B/K tell us “Whether in economics, morality, politics or any other realm of study, PROGRESS has always depended upon human beings having the courage to challenge prevailing traditions and beliefs.” (emphasis added). Not only is this wrong because it is founded upon the very mistaken notion that “prevailing traditions” are ‘less progressive’. …but it is also critically wrong because it is equally based upon the very dubious contention that there is, in fact, such a thing as “progress” in the development of economics, morality, politics (or anything else) over time. There is not. Was the morality of Hitler superior to the morality of Augustine? Is the morality we see demonstrated daily in Syria elevated above that seen in 19th century Ohio? History, despite MLK’s fervent hope that the “moral arc of the universe was long but bends towards justice” does not progress, day by day, towards a an increasingly more moral, more just, more ethical place. It simply moves. History is simply the record of human behavior. which has itself remained remarkably constant across thousands of generations: full of love, hate, envy, fear, cruelty, generosity, self-sacrifice, greed, and selfishness (to name but a few of it’s quite typical attributes).

    B/K’s perspective would also seem to implicitly depend upon 1) the equally twisted idea that Truth is relative, and entirely a function of robust dialogue (or at least a function of whose voice in that dialogue is the loudest and most heavily funded) and 2) that this ‘progressive truth’ is a derivative of the majority consensus derived (or manufactured) from that so-called ‘dialogue’. Thus their observation, marked by Bauerlein, that the Same Sex Marriage ruling is a victory for ‘right thinking’ people who value ‘progress’. Nothing could be further from the truth.

    That most Germans (or at least the majority of loud & media-enabled Germans) came to believe that the Jewish people were subhuman, the scrourge of the earth and the source of every historical German defeat/weakness does not make such a belief true, let alone right — it simply represents the triumph of evil & untruth. As Goebbels himself said, ““It would not be impossible to prove with sufficient repetition and a psychological understanding of the people concerned that a square is in fact a circle. They are mere words, and words can be molded until they clothe ideas and disguise.”

    So no — ‘robust dialogue’…filled with loud & authoritative national media voices does not guarantee ‘progress’ nor does it reveal Truth, particularly if its volume and viciousness are entirely a product of a political agenda. Nor does the abandonment of past beliefs and traditions indicate that we are moving, progressively, ever closer to Truth — though clearly it indicates we are moving closer to the Future envisioned by those who would enthusiastically abandon both baby & bathwater.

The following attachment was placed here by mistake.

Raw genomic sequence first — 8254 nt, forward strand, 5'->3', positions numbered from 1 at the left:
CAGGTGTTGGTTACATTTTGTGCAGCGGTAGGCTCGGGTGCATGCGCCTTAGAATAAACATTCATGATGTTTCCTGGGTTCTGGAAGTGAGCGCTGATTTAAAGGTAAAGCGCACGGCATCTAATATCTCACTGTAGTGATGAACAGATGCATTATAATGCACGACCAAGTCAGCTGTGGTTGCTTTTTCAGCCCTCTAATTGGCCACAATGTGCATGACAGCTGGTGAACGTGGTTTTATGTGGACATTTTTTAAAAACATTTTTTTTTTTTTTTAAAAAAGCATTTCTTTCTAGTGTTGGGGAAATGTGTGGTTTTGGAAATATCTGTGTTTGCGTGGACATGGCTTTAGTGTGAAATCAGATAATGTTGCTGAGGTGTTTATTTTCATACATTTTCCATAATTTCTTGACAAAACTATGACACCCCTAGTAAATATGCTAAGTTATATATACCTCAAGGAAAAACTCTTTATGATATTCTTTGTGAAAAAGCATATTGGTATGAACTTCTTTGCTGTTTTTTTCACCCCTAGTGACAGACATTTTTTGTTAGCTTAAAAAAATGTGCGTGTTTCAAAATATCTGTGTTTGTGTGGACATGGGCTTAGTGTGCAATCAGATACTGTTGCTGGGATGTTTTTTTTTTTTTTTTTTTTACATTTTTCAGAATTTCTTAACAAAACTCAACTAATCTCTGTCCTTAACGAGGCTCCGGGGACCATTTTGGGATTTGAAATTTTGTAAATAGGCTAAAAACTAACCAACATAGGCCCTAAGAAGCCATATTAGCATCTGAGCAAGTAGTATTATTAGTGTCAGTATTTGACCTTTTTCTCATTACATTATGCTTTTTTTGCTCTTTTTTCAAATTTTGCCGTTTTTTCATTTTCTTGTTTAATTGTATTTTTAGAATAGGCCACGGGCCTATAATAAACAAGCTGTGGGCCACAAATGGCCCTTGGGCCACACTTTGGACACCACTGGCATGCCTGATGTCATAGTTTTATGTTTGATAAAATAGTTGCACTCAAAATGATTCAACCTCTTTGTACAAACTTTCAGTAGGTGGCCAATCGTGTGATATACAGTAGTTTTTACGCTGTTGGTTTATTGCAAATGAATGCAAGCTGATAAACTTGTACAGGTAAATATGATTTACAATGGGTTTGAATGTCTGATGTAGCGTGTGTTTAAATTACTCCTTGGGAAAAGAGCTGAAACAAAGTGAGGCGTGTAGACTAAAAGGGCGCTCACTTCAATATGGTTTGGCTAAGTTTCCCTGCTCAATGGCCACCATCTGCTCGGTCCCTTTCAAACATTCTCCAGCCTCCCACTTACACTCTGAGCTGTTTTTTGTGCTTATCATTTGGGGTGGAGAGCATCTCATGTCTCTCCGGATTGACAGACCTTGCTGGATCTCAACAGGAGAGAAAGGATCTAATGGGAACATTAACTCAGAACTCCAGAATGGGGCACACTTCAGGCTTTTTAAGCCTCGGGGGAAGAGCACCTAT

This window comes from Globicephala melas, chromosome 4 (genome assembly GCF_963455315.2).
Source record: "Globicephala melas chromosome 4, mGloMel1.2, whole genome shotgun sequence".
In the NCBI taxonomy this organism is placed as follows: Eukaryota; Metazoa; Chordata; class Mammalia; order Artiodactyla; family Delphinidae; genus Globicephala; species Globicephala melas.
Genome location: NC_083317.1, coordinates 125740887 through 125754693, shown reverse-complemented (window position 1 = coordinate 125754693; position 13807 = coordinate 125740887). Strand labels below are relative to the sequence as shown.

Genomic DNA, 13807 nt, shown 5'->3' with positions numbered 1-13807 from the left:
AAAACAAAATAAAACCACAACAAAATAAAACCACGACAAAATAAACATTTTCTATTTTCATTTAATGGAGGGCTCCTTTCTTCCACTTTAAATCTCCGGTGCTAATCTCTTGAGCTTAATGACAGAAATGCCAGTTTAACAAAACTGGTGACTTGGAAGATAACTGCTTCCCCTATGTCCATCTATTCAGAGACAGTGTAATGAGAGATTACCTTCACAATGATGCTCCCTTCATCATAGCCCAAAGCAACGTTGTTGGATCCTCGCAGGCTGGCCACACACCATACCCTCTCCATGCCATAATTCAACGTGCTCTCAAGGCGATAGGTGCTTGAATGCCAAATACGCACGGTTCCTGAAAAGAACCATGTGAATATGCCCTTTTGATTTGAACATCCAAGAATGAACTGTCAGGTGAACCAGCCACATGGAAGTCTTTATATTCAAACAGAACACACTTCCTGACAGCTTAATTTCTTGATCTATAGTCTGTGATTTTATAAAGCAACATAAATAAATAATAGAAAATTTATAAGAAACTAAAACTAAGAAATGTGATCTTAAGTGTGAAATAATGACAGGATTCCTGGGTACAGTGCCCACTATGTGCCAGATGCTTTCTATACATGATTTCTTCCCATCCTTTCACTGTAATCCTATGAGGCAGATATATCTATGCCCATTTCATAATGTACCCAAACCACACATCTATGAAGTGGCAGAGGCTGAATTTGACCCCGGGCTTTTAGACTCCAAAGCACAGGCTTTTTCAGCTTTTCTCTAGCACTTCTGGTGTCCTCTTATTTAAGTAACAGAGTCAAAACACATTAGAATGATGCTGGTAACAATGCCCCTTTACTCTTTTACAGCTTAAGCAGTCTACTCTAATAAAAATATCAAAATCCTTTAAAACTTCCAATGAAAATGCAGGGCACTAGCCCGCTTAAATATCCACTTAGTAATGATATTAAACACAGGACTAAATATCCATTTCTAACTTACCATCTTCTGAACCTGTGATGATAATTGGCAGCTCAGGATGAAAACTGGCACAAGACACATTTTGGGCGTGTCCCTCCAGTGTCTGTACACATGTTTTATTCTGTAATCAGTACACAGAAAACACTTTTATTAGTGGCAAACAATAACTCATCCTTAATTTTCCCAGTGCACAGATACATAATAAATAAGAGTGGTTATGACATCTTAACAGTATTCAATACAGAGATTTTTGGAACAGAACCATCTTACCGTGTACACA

2. I am amazed that I would agree with a Koch brother, but here I do. First contrary to what the commentator thinks( did he actually give thought to what the said?) Bloomberg and Koch do not advocate trashing tradition but rather contesting cultural imperatives that have functioned to marginalise folks on the basis of sex, gender identity and sexual orientation. It is imperative that the goal of University is the development of critical thinkers not “yes” men or women concerning traditional or modern cultural beliefs. The idea of University is to engage in critical discourse and quite frankly suspend one’s disbelief. Second, for the commentator to claim that the discourse was short circuited regarding same sex marriage is not only absurd but intellectually dishonest. Same sex marriage has been debated in ancient times, medieval as well as post-modern America. Indeed, it is tied to homosexuality and its criminalisation, which has been debated in the US since before WWII. It appears Bauerlein knows not what he is writing about, thus leaving us with a rather thin commentary about a serious and substantial subject.

  3. The WSJ piece is one of those articles that claims to be the solution when it is part of the problem. You’re my hero today for pointing out just how twisted it is.

  4. I think you’re missing the point of their rhetoric. The only reason they’re emphasizing liberal causes is that free speech is currently threatened from the left. Bloomberg and Koch are framing their appeal accordingly. (That said, I do agree with you that recent “progress” is not best understood as the result of free speech.)

    The weakness of your argument is that it presents (if I understand you correctly) conservatism as a defense of the “status quo”. But surely conservatives can’t be content with leaving campus culture — or the entire culture for that matter — where it is right now? I think Bloomberg and Koch disagree about where to go from here. What they agree about is how to get there. Through free and open inquiry and debate. Wherever it leads.